How will applications of the future differ from today for older adults?
There are a number of voice-related technologies emerging in the world of social media that are uniquely poised to change the lived experience of older adulthood, particularly for people who have physical impairments. Voice-to-text features (in Google and Apple operating systems), voice message features (in Whatsapp), and voice activated devices (like Portal and Alexa) will enable older adults to carry out daily activities in ways that do not require dexterity or familiarity with visual interfaces. This could dramatically increase technology usage among older adults, but to do so, the technology must be usable, intuitive, and appealing to older generations.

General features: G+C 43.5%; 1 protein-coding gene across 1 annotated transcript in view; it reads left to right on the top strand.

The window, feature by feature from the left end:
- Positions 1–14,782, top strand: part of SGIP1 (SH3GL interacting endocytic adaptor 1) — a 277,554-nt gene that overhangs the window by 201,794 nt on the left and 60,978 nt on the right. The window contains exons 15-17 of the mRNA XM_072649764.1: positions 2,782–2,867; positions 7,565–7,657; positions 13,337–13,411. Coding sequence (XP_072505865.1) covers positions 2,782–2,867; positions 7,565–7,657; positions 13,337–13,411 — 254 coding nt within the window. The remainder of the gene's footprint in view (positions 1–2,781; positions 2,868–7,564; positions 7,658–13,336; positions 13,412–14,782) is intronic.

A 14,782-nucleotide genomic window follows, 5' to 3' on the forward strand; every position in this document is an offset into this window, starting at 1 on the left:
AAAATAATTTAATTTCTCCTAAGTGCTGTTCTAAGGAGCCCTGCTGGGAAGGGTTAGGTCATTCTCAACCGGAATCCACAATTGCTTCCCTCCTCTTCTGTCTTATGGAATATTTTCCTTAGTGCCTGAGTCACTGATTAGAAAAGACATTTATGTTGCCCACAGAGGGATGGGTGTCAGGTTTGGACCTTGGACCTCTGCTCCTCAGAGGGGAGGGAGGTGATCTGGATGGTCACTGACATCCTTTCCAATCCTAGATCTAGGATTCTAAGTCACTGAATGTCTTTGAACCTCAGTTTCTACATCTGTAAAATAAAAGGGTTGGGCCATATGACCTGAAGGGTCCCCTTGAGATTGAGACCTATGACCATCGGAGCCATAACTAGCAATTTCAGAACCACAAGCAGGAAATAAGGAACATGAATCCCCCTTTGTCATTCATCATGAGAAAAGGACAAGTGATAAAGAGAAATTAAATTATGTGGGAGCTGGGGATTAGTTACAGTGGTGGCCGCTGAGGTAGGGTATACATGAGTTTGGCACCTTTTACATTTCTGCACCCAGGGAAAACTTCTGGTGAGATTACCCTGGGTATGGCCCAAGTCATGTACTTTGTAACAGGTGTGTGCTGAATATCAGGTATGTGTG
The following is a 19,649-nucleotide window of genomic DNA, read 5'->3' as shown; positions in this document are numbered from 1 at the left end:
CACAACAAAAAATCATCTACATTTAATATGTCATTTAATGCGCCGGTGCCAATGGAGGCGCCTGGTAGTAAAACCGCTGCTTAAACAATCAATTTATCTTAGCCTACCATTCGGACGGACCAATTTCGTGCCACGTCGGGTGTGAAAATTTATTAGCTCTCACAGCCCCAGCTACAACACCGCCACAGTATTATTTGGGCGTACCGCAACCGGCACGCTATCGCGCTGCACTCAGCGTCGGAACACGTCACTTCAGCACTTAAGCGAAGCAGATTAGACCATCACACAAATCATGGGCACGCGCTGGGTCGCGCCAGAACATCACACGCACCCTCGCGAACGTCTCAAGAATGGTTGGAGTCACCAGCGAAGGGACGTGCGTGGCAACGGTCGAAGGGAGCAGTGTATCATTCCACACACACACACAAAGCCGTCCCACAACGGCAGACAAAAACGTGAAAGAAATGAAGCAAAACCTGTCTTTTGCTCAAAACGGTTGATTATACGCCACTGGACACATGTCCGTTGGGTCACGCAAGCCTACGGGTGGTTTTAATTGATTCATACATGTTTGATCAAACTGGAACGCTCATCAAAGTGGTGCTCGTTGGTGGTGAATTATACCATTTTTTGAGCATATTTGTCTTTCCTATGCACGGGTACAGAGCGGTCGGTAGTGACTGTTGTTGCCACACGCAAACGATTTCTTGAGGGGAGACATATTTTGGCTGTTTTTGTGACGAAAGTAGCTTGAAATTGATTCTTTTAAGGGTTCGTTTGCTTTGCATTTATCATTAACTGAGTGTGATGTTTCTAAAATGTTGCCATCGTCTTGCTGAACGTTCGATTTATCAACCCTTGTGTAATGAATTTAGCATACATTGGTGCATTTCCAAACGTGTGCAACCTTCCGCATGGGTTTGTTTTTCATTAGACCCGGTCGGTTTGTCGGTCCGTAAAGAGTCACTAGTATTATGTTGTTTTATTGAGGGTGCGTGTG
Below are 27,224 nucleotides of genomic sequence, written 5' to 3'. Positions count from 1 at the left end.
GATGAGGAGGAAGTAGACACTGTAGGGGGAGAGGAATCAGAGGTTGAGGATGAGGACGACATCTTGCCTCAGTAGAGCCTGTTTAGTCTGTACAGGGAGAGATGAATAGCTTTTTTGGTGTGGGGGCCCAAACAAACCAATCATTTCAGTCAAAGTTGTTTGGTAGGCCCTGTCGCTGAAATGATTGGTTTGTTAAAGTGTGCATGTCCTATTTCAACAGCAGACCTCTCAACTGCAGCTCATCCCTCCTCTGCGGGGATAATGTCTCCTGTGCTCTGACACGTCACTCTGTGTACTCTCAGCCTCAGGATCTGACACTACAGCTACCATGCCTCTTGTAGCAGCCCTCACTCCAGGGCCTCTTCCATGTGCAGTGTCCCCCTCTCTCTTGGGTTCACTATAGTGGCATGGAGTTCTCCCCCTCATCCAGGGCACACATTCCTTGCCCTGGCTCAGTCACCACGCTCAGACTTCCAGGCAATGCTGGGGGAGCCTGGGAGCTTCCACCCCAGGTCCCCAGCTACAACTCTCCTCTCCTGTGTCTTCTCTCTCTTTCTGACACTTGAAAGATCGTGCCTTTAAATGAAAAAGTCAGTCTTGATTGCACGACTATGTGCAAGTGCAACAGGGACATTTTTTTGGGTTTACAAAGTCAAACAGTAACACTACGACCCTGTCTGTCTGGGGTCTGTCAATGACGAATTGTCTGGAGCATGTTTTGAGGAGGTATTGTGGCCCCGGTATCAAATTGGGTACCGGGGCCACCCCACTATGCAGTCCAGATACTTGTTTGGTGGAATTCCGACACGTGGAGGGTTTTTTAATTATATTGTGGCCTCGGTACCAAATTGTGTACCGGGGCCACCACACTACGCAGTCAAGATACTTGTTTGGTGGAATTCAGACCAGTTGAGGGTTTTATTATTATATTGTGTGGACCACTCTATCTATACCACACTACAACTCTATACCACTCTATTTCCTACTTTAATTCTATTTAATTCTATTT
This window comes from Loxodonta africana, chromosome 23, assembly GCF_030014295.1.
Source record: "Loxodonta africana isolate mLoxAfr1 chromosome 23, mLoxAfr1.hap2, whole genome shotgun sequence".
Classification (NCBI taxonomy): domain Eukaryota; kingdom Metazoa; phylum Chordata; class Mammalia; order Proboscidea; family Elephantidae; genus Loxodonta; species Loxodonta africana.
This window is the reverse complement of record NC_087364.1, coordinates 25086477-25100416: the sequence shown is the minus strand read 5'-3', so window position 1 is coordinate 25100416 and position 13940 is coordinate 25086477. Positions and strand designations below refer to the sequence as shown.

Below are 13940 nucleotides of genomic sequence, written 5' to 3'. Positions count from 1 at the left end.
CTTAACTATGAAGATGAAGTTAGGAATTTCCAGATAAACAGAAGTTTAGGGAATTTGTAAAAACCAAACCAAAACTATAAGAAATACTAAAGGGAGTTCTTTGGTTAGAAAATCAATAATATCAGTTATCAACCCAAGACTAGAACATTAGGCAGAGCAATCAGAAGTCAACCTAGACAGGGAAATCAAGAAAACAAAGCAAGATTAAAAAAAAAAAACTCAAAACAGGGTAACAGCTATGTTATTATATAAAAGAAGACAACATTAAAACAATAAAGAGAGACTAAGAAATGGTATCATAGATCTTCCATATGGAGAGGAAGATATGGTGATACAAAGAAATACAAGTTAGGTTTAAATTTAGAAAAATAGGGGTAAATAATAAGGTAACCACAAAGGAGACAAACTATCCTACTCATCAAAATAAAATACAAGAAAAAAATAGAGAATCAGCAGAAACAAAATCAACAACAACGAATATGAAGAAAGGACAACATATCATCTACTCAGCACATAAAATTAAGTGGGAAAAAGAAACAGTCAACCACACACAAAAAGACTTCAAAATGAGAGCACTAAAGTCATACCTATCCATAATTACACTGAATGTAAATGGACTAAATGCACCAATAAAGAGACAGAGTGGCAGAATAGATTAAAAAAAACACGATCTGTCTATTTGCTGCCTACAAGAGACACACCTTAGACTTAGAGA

What are you hoping to get out of attending this workshop?
Through my attendance at this workshop, I hope to take the academic community’s insights and perspectives back to Facebook, to be able to influence the design of better products for older adults. This will help me decide which topical areas to prioritize for my own research (as the only researcher focusing on aging, the possibilities are endless…), and will also help me identify which product teams to partner with more closely.
At the same time, I can share the industry perspective with workshop attendees, so that they can better understand the how Facebook is thinking about aging, how industry research works, and how we could collectively encourage more collaboration between industry and academia.
- “Most entrepreneurs are in their twenties, thirties, or forties, decades away from 65. They’re not seeing this enormous business opportunity because they haven’t lived it yet” (https://www.milkeninstitute.org/business-of-aging/view/1253).